Many communication experts believe that the messages we send to other people come predominantly from nonverbal cues. That’s why performers need to spend time working on their facial expressions, which can fundamentally affect the quality of their performance. Here are some dance teacher tips for teaching facial expressions to your budding young artists, as well as a few exercises that may aid your lessons.
Understanding the Importance
After you and your dancers spend hours and hours perfecting a performance, the last thing you want is for the piece to feel uncomfortable because of awkward facial expressions. Dance Spirit magazine explained that genuine nonverbal cues can add a level of authenticity to a performance and elevate it from good to great.
However, sometimes the “right” facial expressions aren’t the ones that come naturally. Many times young dancers are taught to simply put on a big smile. This may be endearing in beginner classes, but it certainly won’t cut it at more advanced competition levels.
“Facial expressions need to come from a real human place instead of being painted on,” Shelly Masenoir, a judge for the StarQuest and Applause Talent Competition, explained to Dance Spirit magazine. “Facial expression is not a costume that you put on. It’s a part of you and how you feel.”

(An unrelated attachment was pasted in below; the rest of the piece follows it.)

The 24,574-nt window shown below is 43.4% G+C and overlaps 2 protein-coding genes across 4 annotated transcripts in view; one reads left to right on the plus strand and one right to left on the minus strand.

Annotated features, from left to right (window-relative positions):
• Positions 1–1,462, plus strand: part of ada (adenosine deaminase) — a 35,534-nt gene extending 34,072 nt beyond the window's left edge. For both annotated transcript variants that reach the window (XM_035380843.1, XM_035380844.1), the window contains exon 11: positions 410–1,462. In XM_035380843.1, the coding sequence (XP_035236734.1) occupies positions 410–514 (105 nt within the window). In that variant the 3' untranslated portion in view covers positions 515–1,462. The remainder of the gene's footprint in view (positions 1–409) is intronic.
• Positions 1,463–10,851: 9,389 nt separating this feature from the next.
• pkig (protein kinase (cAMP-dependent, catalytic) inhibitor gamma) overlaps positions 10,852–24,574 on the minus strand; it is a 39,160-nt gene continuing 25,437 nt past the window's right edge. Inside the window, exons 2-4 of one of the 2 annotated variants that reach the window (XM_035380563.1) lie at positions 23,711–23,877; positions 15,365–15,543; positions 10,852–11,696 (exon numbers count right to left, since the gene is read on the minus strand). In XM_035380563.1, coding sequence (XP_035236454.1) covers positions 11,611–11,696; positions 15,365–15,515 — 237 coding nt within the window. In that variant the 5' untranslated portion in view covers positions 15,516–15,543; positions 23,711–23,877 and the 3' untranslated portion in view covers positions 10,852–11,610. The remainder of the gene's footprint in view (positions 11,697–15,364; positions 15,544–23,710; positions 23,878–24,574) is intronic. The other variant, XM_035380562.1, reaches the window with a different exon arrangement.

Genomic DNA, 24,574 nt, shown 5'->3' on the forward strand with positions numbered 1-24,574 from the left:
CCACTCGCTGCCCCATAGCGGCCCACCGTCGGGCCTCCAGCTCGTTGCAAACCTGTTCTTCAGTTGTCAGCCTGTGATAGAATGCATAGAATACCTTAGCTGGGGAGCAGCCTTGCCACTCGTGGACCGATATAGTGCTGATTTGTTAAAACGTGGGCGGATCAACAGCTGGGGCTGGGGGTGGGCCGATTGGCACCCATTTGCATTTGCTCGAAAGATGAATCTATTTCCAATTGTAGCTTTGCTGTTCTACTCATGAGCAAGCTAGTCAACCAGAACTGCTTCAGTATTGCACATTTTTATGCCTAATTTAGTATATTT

It’s important for students to realize that their nonverbal communication doesn’t just come from their smiles. Dance Advantage noted that mouths, jaws and eyes can all show authentic emotion or a lack of connection. Your students need to exercise the same level of control of their facial expressions while dancing that they do over the rest of their bodies.
How to Practice and Improve Facial Expressions
When it comes time to practice those on-command “genuine” smiles, gather your class in front of a mirror. Demonstrate what judges will consider to be a false smile – lots of teeth and strained muscles – and then have your students practice more natural expressions.
The Rockettes blog recommended having dancers relax their jaws and tongues. If your students are particularly stiff, you might get them to loosen up by making a few silly faces.
Once everyone has relaxed their facial muscles, discuss ways to engage the audience with their eyes. Have them raise their eyebrows slightly, as if they were talking about something interesting. Instruct students to breathe in through their noses and out through their mouths. This will help them to keep a more natural smile with an open mouth.
Depending on the nature of the performance, you may want to tone down the facial expressions or give them a little more pizzazz. As with any dance skill, it will probably take some time and practice to get body language to where it needs to be.